However bad it feels and might feel in the future, there is always a silver lining to every black cloud, no matter how sinister. The silver lining is truth, connection, honesty, integrity, trust and love. It is a sudden awakening of the masses and a bonding between us that is powerful, invaluable—and, above all, that is free.
Make a New Year resolution that allows you to say no more often. Pay with cash wherever you can, and walk out of places that snort at cash. Support local shops, farms and traders. Seed truth in as many as you can, with gentle dignity. Make yourself known to those whom you can help and those who can help you, should services and power go down. Prepare as best as you can, but don’t panic.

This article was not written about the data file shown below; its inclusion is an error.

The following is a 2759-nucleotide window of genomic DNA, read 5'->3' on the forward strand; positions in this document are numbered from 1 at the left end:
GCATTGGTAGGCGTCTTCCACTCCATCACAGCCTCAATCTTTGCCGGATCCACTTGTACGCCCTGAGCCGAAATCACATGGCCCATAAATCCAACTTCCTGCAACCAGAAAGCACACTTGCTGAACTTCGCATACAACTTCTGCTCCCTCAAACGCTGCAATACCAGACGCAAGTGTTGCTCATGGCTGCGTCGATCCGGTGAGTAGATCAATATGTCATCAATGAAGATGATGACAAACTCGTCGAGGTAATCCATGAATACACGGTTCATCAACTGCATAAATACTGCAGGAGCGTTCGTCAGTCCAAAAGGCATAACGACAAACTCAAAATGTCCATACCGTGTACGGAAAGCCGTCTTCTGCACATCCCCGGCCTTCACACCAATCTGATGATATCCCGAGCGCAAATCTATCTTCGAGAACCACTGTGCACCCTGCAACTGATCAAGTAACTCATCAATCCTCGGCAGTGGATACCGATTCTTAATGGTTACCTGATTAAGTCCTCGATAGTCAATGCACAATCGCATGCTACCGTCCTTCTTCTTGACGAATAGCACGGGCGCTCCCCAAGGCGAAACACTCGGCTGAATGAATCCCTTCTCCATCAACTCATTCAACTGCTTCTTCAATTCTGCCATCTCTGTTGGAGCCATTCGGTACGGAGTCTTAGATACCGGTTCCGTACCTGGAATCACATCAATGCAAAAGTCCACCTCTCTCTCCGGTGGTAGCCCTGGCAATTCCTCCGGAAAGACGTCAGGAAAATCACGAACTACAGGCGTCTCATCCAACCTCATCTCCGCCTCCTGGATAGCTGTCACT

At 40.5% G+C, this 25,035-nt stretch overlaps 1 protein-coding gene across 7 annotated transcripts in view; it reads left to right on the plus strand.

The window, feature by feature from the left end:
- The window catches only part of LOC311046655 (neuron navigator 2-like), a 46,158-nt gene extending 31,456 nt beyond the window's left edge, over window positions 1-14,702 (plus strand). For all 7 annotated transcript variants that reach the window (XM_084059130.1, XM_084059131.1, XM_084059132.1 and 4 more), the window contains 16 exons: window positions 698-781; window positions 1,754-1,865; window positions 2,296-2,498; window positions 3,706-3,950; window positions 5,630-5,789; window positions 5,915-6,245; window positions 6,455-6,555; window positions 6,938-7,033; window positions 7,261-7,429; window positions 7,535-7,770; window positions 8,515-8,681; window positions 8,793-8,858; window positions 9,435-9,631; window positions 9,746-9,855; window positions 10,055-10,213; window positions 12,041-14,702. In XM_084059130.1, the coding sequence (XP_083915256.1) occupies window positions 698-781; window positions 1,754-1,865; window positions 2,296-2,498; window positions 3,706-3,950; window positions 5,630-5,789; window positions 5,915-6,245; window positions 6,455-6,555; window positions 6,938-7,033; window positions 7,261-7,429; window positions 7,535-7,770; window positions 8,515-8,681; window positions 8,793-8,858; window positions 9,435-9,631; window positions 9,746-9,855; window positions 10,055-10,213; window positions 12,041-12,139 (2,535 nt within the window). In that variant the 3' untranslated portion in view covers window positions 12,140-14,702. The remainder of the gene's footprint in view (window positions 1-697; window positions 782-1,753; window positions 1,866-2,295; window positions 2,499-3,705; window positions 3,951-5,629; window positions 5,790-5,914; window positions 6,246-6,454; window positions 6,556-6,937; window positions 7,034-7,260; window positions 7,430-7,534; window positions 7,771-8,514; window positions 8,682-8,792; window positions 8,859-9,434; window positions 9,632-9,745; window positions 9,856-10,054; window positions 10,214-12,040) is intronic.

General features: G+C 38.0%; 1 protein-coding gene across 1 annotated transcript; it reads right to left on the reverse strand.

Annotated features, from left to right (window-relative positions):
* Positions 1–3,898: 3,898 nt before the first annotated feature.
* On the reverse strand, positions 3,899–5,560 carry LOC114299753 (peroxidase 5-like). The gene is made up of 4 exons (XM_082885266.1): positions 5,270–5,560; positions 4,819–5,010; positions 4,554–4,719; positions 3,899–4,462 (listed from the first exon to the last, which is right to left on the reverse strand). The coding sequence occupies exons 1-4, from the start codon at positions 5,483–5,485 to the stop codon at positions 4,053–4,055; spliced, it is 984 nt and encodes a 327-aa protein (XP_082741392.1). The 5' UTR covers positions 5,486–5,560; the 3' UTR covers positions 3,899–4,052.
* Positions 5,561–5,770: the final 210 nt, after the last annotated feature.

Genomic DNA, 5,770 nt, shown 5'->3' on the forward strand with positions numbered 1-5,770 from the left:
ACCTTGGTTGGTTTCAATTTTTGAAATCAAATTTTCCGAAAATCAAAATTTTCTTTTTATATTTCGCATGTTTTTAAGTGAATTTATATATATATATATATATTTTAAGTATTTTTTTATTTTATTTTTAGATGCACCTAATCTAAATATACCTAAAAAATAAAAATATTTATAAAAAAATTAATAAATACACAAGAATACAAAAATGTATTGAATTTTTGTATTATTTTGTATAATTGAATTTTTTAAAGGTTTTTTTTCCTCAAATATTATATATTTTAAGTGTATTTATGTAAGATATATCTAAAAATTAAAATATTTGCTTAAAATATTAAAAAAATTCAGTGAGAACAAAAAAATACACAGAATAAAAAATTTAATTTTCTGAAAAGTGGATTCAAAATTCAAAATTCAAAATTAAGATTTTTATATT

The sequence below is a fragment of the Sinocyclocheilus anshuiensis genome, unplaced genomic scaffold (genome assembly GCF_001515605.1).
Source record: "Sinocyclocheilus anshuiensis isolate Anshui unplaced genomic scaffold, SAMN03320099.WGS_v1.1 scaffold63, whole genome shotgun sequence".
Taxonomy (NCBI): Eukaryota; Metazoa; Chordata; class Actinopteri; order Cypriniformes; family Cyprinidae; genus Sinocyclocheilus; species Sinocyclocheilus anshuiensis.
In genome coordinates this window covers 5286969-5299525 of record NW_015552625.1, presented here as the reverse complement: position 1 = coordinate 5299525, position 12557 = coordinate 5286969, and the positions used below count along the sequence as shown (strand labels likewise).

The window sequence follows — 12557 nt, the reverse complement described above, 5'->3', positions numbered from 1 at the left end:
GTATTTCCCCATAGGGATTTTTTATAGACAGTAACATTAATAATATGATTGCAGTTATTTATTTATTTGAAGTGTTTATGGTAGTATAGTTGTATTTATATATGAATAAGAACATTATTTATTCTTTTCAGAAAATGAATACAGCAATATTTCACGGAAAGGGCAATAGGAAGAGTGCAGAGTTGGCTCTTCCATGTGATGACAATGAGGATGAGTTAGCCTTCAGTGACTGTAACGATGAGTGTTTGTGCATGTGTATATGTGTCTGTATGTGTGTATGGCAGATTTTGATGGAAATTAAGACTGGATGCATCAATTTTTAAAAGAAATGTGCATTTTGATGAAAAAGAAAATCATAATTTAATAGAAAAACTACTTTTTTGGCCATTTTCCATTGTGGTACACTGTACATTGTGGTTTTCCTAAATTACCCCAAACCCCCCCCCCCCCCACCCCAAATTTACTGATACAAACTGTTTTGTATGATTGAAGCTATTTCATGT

I would like to take this opportunity to thank everyone at UK Column for making me feel so welcome and allowing me the opportunity to report on the health stories currently dominating our news. I could not produce this blog without Josie at the UK Column office and Alex Thomson editing it for me every week, so that it reads as it should. It is very much a team effort! Grammar was never my strongest point, but I am learning!
It is an absolute privilege to be working with such an amazing team and I feel very blessed. To all of you who e-mail me, research with me, work with me, confide in me and support me—I’m sending you a huge THANK YOU. Your kind words keep me going and makes me all the more determined never to give up. 2022 has been a big year, and I am in no doubt that 2023 will be even bigger one for news.
Finally, I would like to end by wishing you all a happy Christmas and a peaceful New Year. Continue to question everything, trust your intuition and your own truth, join your own dots, and be kind to yourself and others.
Until next year, big hugs,
“By love serve one another.” Galatians 5:13